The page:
Thank you for all this work. The Vincent lineage are not an easy path to discover. Very twisty.

    Leave a comment:


  • benowicz
    replied
    Originally posted by benowicz View Post
    Here's the last draft. Should open as a read-only Word file.
    That was intended as much to establish a catalog of documents for future research as to present a coherent conclusion.

    Given the vast amount of critical information that is unknown, I don't suppose much confidence is possible. But it seems fair to ask for a more structured presentation. Below is a quantification of my gut-level feelings after having written, reviewed & edited that research document.
    Attached Files

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  • benowicz
    replied
    Here's the last draft. Should open as a read-only Word file.
    Attached Files

    Leave a comment:


  • benowicz
    replied
    Originally posted by SDV View Post
    The wall i hit and possible expansion of my family lineage in time occurs in the early 1700's late 1600's. I refer to the Monmouth Rebellion in 1685, 7 Vincents took part in the rebellion. John Vincent the Captain from Holland, John Vincent the unconventional minister and Joseph Vincent the fuller are the three that i focus upon. John the Captain came from Holland and was sent to Barbados after the rebellion was quashed. John the nonconformist minister served time and was pardoned for storing munitions in churches. Joseph the fuller it is documented was presumably pardoned. (was he a child?) Its the documentation of presumably pardoned that has me thinking.

    I do not know with any certainty whether Josephs father was John the captain or John the minister, or he may have been the captains son and taken in by the minister. The Monmouth rebellion is documented history, my family lore is not. The minor nobility status of the ecclesiastical Vincents may have saved Joseph, the ones with ties in the Dumfrieshire area. Vincent gentry in Dumfrieshire puts us also in close proximity of the Ulster scots and quite possibly the Carroll family. What I am sure of, Joseph and John, are common names in my line of descendants in England. Also, that one Vincent made it to Virginia, and he lists Dumfrieshire, Scotland as to were he came from.

    I have almost finished the little write up I made about my observations. To your knowledge, has anyone explored the possibility that your line somehow connects to this guy? Maybe someone from the DNA project?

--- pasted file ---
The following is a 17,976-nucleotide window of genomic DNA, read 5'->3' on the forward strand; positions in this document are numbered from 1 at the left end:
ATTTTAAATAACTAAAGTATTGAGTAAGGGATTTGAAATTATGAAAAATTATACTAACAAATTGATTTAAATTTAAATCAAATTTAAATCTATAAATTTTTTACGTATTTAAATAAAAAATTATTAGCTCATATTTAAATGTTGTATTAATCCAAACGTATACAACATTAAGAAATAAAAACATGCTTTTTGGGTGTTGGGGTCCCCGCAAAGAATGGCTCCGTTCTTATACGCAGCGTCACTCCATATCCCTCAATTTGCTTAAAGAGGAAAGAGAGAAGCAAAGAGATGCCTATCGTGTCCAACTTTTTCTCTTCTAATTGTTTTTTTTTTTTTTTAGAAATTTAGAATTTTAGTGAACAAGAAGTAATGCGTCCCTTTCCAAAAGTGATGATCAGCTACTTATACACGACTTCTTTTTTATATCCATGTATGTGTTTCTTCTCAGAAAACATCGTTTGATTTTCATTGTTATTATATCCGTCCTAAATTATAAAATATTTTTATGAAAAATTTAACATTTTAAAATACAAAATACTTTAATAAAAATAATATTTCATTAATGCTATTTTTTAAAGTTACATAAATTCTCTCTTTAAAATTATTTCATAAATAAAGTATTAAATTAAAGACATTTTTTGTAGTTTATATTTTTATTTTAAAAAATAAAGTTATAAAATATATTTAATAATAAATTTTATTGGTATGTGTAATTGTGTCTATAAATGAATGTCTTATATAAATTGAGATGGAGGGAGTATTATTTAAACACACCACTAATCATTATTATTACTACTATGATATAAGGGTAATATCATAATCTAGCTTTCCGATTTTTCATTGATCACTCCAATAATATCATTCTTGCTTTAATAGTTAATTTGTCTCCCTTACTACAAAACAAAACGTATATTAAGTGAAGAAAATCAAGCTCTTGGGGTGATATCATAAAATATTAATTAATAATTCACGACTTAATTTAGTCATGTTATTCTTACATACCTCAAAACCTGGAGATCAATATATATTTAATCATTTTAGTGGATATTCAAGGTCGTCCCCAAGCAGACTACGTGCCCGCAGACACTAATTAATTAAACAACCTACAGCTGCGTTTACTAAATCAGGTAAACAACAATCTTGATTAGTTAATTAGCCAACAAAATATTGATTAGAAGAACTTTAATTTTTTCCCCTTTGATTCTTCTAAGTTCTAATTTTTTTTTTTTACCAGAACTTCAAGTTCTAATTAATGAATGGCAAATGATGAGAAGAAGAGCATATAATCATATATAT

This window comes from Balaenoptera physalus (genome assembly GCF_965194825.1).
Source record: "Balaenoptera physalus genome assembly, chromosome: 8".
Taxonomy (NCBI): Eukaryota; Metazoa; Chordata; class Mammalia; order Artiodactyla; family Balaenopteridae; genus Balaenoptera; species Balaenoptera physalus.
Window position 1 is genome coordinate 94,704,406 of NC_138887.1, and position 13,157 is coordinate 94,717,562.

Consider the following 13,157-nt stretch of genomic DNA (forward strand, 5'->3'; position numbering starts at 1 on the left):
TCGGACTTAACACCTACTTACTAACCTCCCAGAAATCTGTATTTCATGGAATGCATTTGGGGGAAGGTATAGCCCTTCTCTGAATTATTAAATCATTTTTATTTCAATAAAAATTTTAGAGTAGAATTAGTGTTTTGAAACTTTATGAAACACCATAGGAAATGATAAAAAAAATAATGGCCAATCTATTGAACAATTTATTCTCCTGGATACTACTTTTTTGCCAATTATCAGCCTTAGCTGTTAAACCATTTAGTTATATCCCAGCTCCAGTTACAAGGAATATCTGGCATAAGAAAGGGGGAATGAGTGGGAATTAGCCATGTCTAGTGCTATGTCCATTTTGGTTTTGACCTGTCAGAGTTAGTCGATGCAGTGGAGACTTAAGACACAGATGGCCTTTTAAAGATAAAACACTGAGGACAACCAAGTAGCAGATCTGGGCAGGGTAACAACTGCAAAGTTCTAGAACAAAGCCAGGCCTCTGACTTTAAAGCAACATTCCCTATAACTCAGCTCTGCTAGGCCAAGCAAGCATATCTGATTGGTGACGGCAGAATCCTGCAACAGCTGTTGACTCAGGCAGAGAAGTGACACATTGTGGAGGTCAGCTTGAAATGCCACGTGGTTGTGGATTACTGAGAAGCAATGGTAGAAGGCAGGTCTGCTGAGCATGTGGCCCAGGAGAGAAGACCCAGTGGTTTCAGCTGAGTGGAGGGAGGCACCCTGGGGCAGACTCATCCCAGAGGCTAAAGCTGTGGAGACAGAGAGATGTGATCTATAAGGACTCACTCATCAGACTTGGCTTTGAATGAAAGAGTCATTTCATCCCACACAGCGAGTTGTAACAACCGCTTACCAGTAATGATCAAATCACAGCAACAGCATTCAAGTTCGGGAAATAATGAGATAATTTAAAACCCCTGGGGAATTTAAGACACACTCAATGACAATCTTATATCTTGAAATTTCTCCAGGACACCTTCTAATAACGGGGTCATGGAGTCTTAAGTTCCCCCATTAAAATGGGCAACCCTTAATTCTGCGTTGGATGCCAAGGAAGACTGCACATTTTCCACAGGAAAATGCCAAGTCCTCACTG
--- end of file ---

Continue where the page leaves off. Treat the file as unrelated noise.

https://wc.rootsweb.com/cgi-bin/igm....nix&id=I081795

    Also, correct me if I'm wrong, but is this the nonconformist minister you were talking about? Named Nathaniel, son of John, and not John?

    https://en.wikipedia.org/wiki/Nathaniel_Vincent

    I'm less confident that I correctly identified literature on either of the other Vincents you speak about in connection to Monmouths' rebellion. Generally, most of the action took place in the south western counties--where the surname Vincent is at its most common. It's just that I don't see any connections to Scotland or the gentry there.

    If the Captain John you speak about actually had family roots in Holland, and not just temporarily stationed there, I'm not sure I'd consider him a likely candidate. I'm focused right now mainly on English people of Norman origin or people from Normandy itself. Not that it couldn't be, but what little evidence there is doesn't suggest it's a particularly high probability, I think.

    About Joseph Vincent the fuller, I can find nothing.
    Last edited by benowicz; 5th September 2018, 10:44 PM.

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  • benowicz
    replied
    It would be nice to have an independent source for the coat of arms of this particular branch of the Coleby family.

    But it seems that I may be very close to a solid hypothesis for the origins of the FGC23343+ Vincents that makes them descendants of William fitz Nigel, 2nd baron Halton, constable of Chester. Either from William or a close relative.

    There was indeed a second, distinct gentry family of Coleby in Lincolnshire & Yorkshire, deriving their name from lands held by William fitz Nigel during Domesday. This record from 1252 gives a catalog of some of their early holdings, which at the time of Domesday, were held by William fitz Nigel himself, or his father-in-law, Gilbert de Gant.

    https://books.google.com/books?id=vM...nshire&f=false

    I'm going to want to gather my findings in pedigree format, with citation, but I'll have to iron out the typos, etc. first. There are a few, some in my sources, but some I made myself, in earlier posts here. But the conclusion seems to be coming clear that the Colbeys whose arms a descendant of the Great Smeaton Vincents assumed were relatives of some kind of William fitz Nigel.